If you want to sell a box of comic books and you want to get the very best price for them, there is only one place to go: Ebay.
If you want to sell a pair of skis, an antique jewel box or a used camera, there’s also only one place to get the best price: Ebay.
That reality runs counter to the received wisdom that capitalism runs on competition. I remember way back in 1999 when a friend said that Ebay couldn’t possibly always be the best place to sell something, because that’s not how free markets work. What he didn’t understand, however, was the power of network effects, especially online.
Thomas Ramge, a German journalist and contributing editor at The Economist, describes this insight about network effects creating internet monopolies in a new TEDxHamburg talk, “Blockchain Disruption: How Bitcoin Technology Creates a Sharing Economy.”
To explain how some sites dominate certain markets, he cites a 1998 book, Information Rules: A Strategic Guide to the Network Economy, by Carl Shapiro and Hal R. Varian, which said that the internet would naturally favor platforms and those platforms would serve people best if everyone used the same one for each problem.
Internet pioneers did not foresee this dominance.
Ramge tells the story of how he bought into the internet from the first time he saw it, using the original Mosaic browser in 1998 while doing research in a university library in the United States before returning to Germany to be a journalist. When he got back, he said, “I was reporting on every aspect of the digital revolution. I was a fan.”
He believed in the internet’s promise of liberating information, and he now believes it has largely delivered on that goal. “There was this second big promise I also believed in and enthusiastically wrote on,” he said, “that the internet would make the economy more democratic.”
It hasn’t. Ebay dominates as a market. Facebook dominates as a social network. Google dominates as a search engine. Airbnb looks set to rule renting rooms. Yet, Ramge thinks blockchain technology, the distributed database that powers bitcoin, could disrupt those platforms yet.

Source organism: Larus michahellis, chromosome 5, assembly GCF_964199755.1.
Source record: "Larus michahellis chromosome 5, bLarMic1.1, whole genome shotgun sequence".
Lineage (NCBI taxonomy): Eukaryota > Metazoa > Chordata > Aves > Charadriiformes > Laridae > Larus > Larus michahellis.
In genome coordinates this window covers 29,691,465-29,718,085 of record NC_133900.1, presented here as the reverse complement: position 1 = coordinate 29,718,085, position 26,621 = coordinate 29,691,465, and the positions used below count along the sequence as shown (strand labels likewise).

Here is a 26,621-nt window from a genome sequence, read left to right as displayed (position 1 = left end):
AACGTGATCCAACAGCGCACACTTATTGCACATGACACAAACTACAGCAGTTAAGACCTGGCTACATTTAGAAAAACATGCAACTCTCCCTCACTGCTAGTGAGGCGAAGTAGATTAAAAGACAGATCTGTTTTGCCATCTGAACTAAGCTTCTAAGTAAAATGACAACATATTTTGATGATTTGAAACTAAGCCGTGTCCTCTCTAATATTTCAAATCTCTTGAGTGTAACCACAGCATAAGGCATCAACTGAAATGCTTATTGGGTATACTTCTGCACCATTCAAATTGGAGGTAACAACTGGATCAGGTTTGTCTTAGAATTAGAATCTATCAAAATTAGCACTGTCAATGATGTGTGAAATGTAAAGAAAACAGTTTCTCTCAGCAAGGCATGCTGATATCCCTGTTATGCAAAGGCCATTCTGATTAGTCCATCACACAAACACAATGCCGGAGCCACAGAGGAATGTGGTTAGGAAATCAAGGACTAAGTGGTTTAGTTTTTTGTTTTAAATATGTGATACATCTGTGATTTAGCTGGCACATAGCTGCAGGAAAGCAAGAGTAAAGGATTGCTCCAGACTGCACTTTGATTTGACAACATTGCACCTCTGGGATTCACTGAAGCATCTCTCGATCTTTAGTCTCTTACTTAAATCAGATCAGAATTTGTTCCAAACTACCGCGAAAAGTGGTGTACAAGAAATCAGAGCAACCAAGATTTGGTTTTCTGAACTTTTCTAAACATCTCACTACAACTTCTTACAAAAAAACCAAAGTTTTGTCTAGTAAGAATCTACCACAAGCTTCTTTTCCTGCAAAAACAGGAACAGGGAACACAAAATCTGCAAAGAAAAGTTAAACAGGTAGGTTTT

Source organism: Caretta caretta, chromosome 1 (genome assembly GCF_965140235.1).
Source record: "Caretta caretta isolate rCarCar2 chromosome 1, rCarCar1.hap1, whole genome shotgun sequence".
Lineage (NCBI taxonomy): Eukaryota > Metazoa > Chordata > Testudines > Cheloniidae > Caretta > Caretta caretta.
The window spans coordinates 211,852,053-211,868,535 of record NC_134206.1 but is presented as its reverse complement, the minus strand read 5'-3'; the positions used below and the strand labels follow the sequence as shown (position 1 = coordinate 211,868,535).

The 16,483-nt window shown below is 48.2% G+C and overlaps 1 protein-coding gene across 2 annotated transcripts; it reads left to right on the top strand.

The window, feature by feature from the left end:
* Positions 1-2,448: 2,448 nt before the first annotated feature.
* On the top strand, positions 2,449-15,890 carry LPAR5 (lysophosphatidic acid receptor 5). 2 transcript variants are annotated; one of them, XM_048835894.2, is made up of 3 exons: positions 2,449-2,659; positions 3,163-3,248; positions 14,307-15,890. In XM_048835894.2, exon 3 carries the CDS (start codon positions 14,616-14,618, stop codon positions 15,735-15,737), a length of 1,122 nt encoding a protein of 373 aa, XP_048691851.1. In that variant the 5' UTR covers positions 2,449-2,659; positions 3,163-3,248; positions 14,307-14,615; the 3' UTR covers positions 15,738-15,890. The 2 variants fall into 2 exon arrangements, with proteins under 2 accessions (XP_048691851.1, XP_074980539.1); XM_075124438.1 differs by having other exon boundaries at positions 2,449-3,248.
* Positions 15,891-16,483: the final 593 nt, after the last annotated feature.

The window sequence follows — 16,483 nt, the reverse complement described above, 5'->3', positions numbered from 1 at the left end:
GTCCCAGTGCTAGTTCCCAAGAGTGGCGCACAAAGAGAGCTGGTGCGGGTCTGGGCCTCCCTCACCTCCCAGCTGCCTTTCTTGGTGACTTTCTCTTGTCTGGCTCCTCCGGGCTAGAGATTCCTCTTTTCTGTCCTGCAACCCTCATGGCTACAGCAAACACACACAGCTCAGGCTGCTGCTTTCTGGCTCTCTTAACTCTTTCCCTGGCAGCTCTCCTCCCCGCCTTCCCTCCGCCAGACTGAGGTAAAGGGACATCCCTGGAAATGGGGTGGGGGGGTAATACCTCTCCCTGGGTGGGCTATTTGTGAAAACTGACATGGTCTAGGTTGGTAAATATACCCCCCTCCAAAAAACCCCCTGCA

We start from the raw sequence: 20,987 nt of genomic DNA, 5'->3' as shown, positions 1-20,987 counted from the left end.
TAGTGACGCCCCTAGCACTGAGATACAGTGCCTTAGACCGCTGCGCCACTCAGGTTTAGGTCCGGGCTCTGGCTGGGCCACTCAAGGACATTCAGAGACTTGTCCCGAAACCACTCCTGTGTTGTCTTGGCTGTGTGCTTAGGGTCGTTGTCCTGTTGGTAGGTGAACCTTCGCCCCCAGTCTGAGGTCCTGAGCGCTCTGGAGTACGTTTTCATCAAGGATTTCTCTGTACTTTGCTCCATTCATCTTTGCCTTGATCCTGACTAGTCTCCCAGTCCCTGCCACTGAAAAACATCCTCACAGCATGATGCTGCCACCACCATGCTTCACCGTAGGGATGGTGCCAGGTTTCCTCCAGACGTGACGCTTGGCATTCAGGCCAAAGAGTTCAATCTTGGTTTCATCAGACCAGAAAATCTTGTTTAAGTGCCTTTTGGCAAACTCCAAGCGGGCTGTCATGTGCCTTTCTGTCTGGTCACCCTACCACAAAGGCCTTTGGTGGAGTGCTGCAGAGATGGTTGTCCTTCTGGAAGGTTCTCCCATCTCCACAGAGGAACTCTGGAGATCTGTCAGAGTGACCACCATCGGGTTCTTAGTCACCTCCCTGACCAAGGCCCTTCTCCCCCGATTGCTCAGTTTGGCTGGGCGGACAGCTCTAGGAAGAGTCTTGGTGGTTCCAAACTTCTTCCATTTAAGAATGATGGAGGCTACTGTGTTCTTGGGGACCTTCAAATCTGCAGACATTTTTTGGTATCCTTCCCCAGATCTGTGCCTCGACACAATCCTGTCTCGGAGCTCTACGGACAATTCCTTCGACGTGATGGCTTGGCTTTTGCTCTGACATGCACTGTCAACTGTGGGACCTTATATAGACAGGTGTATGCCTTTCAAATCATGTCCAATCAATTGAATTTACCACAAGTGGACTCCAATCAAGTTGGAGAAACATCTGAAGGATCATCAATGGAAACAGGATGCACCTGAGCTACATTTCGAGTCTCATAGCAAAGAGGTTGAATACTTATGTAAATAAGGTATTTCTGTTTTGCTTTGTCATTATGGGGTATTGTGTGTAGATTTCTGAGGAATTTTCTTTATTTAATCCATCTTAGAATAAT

Using Ebay as an example, here’s why today’s internet economy is not so democratic: Ebay isn’t much more than a database of stuff that’s for sale. The only way to access that database is to go to Ebay.com. Everyone with something to sell is better off always using Ebay, because buyers will follow sellers, and if every possible buyer is in the same place then that should maximize prices for all the sellers. It also puts Ebay in the powerful position as the eternal middle man.
Blockchain, however, cleverly makes a trustworthy but ownerless database possible. “Which means you can have platforms that grow without central owners of that platform,” Ramge argues. All the data points that run an auction (the items, their photos, the bids, when they came in) that could all go into a blockchain located on thousands of users’ machines. Creators could build hundreds of different interfaces, all of which would use that same shared database (like Mediachain wants to do for crediting creative work).
“I know that the technology carries the potential to do it,” Ramge says, without quite saying it definitely will.
That will depend on whether a decentralized system can solve all the same problems Ebay has solved, and still do it at a lower cost to users.